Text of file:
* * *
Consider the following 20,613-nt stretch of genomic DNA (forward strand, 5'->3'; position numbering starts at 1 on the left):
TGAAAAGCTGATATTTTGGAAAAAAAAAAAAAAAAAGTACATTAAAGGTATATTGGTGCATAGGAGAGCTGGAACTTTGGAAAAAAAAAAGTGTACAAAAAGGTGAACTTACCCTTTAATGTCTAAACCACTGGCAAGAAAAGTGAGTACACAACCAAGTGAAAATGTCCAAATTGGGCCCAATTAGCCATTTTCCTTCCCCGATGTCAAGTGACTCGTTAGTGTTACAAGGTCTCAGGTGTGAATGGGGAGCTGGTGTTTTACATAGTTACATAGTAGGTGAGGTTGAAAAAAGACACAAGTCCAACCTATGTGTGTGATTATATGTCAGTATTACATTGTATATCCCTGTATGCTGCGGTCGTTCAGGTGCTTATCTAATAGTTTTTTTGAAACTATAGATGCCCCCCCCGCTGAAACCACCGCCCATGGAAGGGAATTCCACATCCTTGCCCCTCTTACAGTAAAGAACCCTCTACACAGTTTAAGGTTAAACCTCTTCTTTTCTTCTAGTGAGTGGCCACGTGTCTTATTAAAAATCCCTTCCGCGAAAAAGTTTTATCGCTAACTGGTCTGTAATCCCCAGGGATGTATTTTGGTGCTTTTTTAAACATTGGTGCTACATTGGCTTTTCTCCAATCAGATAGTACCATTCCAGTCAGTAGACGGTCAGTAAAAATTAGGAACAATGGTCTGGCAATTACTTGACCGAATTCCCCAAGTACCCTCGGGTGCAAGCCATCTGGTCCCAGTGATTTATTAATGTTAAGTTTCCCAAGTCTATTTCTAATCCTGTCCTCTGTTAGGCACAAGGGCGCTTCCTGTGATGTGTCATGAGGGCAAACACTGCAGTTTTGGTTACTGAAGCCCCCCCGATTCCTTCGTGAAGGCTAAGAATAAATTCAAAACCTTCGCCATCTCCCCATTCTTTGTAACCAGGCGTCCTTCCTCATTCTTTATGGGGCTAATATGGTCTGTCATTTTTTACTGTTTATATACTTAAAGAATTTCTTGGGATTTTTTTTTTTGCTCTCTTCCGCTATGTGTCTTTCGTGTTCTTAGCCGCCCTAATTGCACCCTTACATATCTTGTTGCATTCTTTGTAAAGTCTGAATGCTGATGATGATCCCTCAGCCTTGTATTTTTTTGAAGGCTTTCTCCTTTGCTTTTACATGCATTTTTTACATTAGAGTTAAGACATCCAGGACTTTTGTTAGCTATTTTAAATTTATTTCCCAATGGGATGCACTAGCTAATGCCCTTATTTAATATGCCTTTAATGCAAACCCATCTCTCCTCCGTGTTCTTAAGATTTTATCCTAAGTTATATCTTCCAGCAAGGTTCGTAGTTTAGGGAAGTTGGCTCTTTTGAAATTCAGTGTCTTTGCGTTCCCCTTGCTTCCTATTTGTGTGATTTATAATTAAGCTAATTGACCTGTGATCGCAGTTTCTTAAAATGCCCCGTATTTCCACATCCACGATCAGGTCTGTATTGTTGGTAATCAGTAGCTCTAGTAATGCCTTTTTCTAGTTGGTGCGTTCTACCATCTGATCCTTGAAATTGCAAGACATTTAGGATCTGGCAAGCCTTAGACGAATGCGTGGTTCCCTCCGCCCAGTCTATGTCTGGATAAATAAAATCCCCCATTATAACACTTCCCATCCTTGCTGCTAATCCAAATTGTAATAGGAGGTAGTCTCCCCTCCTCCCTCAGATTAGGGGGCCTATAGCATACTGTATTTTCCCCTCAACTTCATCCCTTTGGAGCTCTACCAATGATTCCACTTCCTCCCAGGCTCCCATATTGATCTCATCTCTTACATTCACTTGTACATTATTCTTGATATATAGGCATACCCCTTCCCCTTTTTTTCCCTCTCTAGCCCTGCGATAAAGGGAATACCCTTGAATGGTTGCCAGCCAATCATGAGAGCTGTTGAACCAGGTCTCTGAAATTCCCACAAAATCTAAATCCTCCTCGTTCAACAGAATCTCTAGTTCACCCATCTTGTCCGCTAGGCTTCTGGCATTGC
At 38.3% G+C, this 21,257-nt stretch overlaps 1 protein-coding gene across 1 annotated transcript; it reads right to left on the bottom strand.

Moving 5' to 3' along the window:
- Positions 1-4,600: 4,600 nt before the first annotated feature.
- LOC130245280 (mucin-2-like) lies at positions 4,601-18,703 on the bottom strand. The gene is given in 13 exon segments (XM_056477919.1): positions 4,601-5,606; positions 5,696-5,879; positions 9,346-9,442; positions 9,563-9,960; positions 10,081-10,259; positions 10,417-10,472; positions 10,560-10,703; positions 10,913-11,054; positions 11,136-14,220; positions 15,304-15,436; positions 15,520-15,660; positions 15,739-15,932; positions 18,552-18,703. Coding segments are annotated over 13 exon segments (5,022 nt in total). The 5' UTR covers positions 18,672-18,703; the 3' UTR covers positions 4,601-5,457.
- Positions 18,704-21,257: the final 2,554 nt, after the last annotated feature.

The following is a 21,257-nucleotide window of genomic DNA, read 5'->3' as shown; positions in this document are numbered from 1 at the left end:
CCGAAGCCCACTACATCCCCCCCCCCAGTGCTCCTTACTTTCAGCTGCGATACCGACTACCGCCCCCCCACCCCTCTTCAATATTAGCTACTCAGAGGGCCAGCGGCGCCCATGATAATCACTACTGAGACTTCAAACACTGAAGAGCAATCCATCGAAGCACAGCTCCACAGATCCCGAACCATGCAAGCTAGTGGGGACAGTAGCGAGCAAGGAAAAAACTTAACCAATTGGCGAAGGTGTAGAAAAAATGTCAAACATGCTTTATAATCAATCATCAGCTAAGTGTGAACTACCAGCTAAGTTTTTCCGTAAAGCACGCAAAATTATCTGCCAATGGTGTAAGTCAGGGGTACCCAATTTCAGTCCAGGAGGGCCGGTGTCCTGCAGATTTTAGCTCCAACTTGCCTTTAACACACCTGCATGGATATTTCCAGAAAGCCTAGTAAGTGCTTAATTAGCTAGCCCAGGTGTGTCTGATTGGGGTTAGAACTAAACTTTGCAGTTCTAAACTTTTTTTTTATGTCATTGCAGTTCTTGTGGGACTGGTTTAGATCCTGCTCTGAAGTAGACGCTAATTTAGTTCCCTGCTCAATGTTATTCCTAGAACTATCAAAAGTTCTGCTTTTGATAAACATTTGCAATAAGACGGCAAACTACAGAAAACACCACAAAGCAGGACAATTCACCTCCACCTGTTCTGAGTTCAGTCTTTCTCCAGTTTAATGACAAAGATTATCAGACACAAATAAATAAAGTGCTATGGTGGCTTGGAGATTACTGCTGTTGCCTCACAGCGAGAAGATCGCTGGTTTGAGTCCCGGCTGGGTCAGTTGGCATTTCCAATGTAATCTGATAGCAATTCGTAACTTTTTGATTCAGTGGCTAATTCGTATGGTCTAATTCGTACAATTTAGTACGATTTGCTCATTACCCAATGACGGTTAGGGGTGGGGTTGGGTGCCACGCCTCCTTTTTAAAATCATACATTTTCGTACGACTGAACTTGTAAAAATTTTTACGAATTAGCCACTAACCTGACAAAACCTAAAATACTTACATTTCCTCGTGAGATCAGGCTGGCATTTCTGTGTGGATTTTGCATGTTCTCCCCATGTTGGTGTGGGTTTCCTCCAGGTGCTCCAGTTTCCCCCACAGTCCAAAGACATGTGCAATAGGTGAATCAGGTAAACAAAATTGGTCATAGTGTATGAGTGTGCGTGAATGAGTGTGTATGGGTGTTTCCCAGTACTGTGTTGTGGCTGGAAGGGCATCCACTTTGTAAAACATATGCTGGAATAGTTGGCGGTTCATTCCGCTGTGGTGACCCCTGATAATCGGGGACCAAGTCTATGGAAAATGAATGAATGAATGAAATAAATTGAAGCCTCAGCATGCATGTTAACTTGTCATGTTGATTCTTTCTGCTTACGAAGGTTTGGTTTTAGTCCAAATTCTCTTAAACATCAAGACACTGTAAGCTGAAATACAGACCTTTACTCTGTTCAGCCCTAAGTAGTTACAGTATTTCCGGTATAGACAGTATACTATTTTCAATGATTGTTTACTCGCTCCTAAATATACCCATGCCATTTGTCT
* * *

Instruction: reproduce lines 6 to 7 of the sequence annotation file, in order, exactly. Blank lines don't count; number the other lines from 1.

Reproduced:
- LOC130245280 (mucin-2-like) lies at positions 4,601-18,703 on the bottom strand. The gene is given in 13 exon segments (XM_056477919.1): positions 4,601-5,606; positions 5,696-5,879; positions 9,346-9,442; positions 9,563-9,960; positions 10,081-10,259; positions 10,417-10,472; positions 10,560-10,703; positions 10,913-11,054; positions 11,136-14,220; positions 15,304-15,436; positions 15,520-15,660; positions 15,739-15,932; positions 18,552-18,703. Coding segments are annotated over 13 exon segments (5,022 nt in total). The 5' UTR covers positions 18,672-18,703; the 3' UTR covers positions 4,601-5,457.
- Positions 18,704-21,257: the final 2,554 nt, after the last annotated feature.